University of Nevada, Las Vegas; Center for Academic Enrichment and Outreach
Background: Prevalence of tobacco use is 3 times higher for those seeking substance abuse treatment than those in the general population. Clinical practice guidelines recommend addressing smoking cessation. This population has more difficulty quitting than the general population. Methods: This paper analyzes predictors of smoking behavior and readiness to quit in patients enrolled in addiction treatment programs. Data from six substance abuse treatment centers was collected. A total of 235 clients were surveyed on their smoking attitudes and behaviors. Results: Survey data from 139 current smokers was analyzed. In logistic regression analyses predicting readiness to quit smoking, and controlling for cigarettes per day, and demographic variables, smoking attitudes, perceived risk of lung cancer and awareness of FDA tobacco regulations were significant predictors. Only smoking attitude was significant, controlling for demographic variables, when predicting cigarettes per day. There was an inverse relationship with FDA awareness when predicting readiness to quit. Future analyses will be needed to look at FDA awareness and readiness to quit since this was not an expected outcome. Conclusions: Smoking attitudes and perceived self-risk for lung cancer were significant predictors of readiness to quit and cigarettes per day. Improving attitudes toward smoking cessation and increasing perceptions about health risks may help programs address quitting in this population.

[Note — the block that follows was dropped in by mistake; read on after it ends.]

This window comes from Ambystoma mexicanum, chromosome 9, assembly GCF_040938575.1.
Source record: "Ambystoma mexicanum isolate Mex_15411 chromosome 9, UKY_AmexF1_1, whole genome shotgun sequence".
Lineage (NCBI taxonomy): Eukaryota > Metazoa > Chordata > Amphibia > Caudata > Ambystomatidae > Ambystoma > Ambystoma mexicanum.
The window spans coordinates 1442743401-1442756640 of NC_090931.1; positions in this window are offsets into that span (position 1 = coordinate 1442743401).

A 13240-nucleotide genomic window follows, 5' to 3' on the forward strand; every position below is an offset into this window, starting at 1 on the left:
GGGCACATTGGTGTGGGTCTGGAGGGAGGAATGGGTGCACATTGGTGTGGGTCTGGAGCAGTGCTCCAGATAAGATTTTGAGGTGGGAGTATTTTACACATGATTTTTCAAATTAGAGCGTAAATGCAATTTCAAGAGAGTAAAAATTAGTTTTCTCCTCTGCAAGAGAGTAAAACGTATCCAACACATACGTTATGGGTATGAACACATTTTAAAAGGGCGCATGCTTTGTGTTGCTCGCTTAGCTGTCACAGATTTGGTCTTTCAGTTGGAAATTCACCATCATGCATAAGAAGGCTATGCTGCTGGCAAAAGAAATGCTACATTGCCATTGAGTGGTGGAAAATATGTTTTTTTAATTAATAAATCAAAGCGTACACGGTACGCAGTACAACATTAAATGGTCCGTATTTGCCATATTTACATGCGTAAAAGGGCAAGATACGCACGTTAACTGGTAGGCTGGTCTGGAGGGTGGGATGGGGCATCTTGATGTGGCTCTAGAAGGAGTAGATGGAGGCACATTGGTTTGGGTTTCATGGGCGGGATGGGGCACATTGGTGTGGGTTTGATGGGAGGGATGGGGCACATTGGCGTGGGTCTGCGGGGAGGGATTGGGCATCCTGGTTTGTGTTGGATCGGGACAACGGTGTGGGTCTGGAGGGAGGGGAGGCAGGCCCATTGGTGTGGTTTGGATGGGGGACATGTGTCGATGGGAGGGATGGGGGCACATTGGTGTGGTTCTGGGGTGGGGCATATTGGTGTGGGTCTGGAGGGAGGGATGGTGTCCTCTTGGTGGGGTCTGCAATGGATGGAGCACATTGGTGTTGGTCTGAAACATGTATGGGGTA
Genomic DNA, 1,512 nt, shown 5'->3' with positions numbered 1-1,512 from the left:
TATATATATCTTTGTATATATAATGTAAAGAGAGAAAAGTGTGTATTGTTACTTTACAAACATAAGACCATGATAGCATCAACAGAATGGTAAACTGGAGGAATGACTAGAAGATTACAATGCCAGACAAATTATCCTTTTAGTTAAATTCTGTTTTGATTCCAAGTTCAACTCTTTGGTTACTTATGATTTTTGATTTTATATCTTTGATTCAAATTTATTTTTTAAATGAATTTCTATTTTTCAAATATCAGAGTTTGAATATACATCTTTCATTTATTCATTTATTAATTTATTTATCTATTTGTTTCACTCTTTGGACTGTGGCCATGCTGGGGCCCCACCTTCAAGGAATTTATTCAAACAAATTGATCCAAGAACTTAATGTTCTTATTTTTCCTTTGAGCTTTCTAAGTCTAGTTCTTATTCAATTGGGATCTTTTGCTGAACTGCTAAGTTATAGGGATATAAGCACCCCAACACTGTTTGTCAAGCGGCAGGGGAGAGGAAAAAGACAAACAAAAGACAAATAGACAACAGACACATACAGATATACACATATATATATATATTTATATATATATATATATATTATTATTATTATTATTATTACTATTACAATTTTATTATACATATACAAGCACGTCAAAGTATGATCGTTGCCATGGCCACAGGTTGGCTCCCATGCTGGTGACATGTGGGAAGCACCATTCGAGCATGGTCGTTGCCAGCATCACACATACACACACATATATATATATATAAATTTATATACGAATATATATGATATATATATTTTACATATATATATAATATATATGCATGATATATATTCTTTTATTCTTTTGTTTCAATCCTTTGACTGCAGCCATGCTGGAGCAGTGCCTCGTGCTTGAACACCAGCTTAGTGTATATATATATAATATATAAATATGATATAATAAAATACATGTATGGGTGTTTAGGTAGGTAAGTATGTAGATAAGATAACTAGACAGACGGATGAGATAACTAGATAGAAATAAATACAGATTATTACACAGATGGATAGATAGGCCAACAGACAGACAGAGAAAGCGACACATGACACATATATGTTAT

Cigarette smokers; Cigarette smokers--Attitudes; Lungs--Cancer; Smoking; Smoking--Health aspects Smoking cessation; Substance abuse; Substance abuse--Patients; Substance abuse--Treatment; Tobacco; Tobacco use
Medicine and Health Sciences | Mental and Social Health | Substance Abuse and Addiction
Predictors of Smoking Behavior and Readiness to Quit in Addiction Treatment.
Available at: http://digitalscholarship.unlv.edu/mcnair_posters/30